We are constrained to consider this defect in relation to both the purposes of an indictment and the rights which an indictment is designed to protect. United States v. Goldstein, 502 F.2d 526, 528-530 (3d Cir. 1974) (en banc); United States v. DeCavalcante, 440 F.2d 1264, 1269-1272 (3d Cir. 1971). Briefly summarized, an indictment: (1) fulfills the Sixth Amendment " apprisal" requirement by providing a defendant with notice of the charges against him in order that he may prepare a defense; (2) effectuates the Fifth Amendment's "double jeopardy" provision by insulating a defendant from reprosecution for the same offense; and (3) shields an accused from unwarranted and unfounded charges of involvement in serious crimes by interposing the independent judgment of the grand jury in accordance with the Fifth Amendment's guarantee that prosecutions for "infamous" crimes may only be commenced by grand jury indictments. Viewed in this light, we discern no prejudice to appellant from this defective indictment. It specifically informed Radowitz of the nature of the alleged offense and the statutory violations involved. Its erroneous reference to the Federal Deposit Insurance Corporation in no way subjected him to the possibility of double jeopardy. Finally, the grand jury's action in citing 18 U.S.C. § 2113(g) indisputably precludes the possibility that its judgment would have been altered had its attention been drawn to the mistaken citation to the Federal Deposit Insurance Corporation. While we cannot condone the loose proceedings which lead to such errors, our task is confined to an examination of their prejudicial effect.*fn5 In this case, we are compelled to conclude that the defect was harmless and resulted in a non-fatal variance. The recasting of an indictment by agreement of counsel, even though approved by the court, is not a practice which we sanction with gladness. Revisions of an indictment should be made by a grand jury. A cursory examination by the United States Attorney's Office would have obviated the error in the indictment. The amendment to the indictment was made orally without written motion by counsel or written order by the court. See and compare Rule 47, Fed. R. Crim. P., 18 U.S.C. Under some circumstances, a plea of double jeopardy might be difficult to assert or maintain where there is no written motion or confirming order amending an indictment.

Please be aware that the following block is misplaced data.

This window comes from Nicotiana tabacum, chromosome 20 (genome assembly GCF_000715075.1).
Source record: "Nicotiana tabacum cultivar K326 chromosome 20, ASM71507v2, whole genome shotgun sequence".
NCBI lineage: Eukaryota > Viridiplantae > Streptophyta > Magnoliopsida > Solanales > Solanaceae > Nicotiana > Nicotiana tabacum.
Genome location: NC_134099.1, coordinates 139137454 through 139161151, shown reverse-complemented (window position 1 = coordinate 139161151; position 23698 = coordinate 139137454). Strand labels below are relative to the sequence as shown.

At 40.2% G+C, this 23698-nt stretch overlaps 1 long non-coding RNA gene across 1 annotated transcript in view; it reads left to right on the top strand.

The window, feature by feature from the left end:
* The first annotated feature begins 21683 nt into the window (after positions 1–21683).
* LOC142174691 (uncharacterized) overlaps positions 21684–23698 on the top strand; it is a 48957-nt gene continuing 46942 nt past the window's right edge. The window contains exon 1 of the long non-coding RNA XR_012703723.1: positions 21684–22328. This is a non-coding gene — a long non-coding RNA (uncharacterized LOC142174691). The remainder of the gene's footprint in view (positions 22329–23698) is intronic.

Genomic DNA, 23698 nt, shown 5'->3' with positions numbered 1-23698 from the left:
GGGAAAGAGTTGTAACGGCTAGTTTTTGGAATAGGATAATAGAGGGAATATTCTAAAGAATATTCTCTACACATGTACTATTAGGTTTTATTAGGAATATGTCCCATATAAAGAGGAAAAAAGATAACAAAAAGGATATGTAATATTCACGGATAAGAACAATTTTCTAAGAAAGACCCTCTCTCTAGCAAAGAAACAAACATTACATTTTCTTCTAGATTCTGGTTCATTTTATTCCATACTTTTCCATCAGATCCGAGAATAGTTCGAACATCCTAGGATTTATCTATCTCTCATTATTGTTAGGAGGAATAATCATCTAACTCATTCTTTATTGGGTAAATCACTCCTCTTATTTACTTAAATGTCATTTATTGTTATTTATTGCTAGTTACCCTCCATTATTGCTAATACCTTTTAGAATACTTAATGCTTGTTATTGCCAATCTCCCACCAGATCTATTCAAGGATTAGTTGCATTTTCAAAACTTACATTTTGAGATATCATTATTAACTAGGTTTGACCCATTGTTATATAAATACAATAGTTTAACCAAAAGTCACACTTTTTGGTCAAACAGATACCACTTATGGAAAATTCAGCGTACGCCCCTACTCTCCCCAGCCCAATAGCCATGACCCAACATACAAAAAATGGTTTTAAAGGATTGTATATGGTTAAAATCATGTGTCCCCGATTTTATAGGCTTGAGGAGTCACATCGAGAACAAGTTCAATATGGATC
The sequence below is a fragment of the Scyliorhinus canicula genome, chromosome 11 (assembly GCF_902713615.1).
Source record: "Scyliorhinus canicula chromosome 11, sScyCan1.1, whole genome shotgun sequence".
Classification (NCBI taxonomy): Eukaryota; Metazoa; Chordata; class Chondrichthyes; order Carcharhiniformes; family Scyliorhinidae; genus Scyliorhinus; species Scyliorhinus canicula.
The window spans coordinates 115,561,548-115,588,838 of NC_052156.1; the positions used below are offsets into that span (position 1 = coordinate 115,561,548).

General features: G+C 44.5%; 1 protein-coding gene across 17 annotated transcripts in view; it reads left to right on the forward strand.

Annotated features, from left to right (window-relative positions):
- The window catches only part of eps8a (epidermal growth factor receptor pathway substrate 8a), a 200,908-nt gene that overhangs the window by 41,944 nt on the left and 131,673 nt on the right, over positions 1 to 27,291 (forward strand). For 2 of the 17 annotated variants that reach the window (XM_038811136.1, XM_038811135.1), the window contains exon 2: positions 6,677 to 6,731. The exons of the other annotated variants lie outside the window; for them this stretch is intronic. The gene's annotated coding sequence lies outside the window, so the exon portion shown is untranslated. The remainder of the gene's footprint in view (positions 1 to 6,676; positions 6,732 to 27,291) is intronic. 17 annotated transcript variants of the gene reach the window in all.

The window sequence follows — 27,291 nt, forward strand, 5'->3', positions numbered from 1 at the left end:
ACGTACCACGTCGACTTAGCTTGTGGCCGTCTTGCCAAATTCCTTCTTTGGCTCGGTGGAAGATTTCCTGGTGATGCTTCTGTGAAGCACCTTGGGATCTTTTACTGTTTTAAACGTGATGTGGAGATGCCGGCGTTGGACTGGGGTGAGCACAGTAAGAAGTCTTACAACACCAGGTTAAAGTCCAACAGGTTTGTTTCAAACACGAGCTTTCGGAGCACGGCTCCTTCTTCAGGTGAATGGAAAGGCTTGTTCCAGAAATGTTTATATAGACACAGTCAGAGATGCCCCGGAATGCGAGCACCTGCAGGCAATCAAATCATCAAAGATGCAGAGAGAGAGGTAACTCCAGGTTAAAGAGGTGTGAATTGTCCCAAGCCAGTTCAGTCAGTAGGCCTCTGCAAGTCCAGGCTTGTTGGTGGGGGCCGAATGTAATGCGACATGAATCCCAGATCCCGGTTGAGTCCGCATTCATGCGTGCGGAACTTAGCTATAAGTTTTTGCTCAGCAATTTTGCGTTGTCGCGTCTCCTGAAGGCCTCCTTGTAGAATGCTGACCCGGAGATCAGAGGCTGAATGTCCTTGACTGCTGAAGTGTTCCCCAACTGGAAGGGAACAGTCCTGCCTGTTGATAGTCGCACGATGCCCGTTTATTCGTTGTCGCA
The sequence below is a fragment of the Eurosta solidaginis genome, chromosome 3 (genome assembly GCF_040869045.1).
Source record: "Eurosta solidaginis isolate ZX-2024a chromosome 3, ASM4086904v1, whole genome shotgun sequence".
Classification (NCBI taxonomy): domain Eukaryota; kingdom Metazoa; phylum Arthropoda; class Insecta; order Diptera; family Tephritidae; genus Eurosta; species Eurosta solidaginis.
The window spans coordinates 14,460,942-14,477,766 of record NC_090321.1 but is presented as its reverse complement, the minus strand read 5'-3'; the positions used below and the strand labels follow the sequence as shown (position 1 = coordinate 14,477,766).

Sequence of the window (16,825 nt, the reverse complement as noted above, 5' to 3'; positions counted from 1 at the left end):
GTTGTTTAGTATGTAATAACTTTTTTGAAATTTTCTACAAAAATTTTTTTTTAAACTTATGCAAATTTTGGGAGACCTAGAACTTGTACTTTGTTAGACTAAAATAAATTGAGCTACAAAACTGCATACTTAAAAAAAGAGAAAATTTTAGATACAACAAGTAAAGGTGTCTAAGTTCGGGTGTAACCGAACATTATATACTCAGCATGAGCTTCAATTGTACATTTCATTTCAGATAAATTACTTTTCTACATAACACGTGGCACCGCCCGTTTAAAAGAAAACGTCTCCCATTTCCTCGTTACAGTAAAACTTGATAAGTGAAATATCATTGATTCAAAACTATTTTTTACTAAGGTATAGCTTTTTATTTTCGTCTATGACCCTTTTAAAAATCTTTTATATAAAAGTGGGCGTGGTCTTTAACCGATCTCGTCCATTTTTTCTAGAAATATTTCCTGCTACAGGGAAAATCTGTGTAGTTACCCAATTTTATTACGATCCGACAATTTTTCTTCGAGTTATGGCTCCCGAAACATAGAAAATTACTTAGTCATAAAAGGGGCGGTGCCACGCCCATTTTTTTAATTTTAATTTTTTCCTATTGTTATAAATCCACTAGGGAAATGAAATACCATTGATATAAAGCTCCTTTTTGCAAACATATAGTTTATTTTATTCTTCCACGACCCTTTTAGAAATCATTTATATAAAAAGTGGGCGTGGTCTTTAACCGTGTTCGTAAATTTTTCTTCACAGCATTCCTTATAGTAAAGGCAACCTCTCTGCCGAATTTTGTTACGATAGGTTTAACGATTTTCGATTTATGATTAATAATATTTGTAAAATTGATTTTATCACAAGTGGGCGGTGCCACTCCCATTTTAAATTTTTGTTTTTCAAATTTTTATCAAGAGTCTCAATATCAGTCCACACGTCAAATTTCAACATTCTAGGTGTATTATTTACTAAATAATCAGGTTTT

II. THE PROCEDURAL ISSUE PRESENTED BY THE TUCKER DECISION
Traditionally, the federal judicial system has permitted the trial court to exercise wide and generally unreviewable discretion in imposing sentence.*fn6 This doctrine has been tempered, however, by rulings that prior invalid convictions may not be used to "support guilt or enhance punishment for another offense." Burgett v. Texas, 389 U.S. 109, 115, 19 L. Ed. 2d 319, 88 S. Ct. 258 (1967); United States v. Tucker, supra. In Tucker, the sentencing judge, in imposing the maximum possible sentence, had given explicit consideration to respondent's prior record. Later, two of those earlier convictions were conclusively invalidated pursuant to Gideon v. Wainwright, 372 U.S. 335, 9 L. Ed. 2d 799, 83 S. Ct. 792 (1963). The Supreme Court concluded that remand for resentencing in the "dramatically different light" of the altered record was imperative. Tucker, supra, at 448.
Inevitable questions have arisen since the Tucker ruling regarding proper procedures for consideration of resentence petitions based on assertions that the sentencing judge relied upon invalid prior convictions in calculating a sentence. In the instant case, however, it is not necessary to deal with these various approaches. The record contains an affidavit of Marie Lukacsko, senior clerk typist in the Passaic County Clerk's office, stating that their records do not indicate that appellant was represented by counsel on six charges of larceny and receiving in 1938, three charges of larceny and receiving in 1939, and five charges of breaking, entering, larceny and receiving, breaking and entering with intent to steal, and possession of burglar's tools in 1948. We deem this to be sufficient to support a finding which in substance was made by the learned district judge that Radowitz was not represented by counsel at his trials on the charges referred to. The Government has the burden under such circumstances to prove affirmatively the defendant's representation by counsel in prior criminal proceedings. In the present pending § 2255 case, Judge Whipple followed the procedures set out in Lipscomb v. Clark, 468 F.2d 1321, 1323 (5th Cir. 1972). In the instant case we approve this procedure, it being unnecessary to consider other approaches in view of the operative fact not contested by the United States that Radowitz did not have counsel in New Jersey on some felony charges, statements of which were before Judge Whipple. See United States v. Lufman, 457 F.2d 165, 167 (7th Cir. 1972). Radowitz argues that several prior New Jersey state court convictions violated the Gideon rule, and that the distinguished district judge considered these prior convictions in sentencing Radowitz originally to fourteen years imprisonment. Judge Whipple on reconsideration in the light of United States v. Tucker, supra, again gave appellant a sentence of fourteen years imprisonment. The United States does not contend that the prior judgments of conviction, entered without Radowitz's representation by counsel, did not violate the Gideon rule or that the district judge did not consider these prior convictions*fn7 in imposing his original sentence of fourteen years ...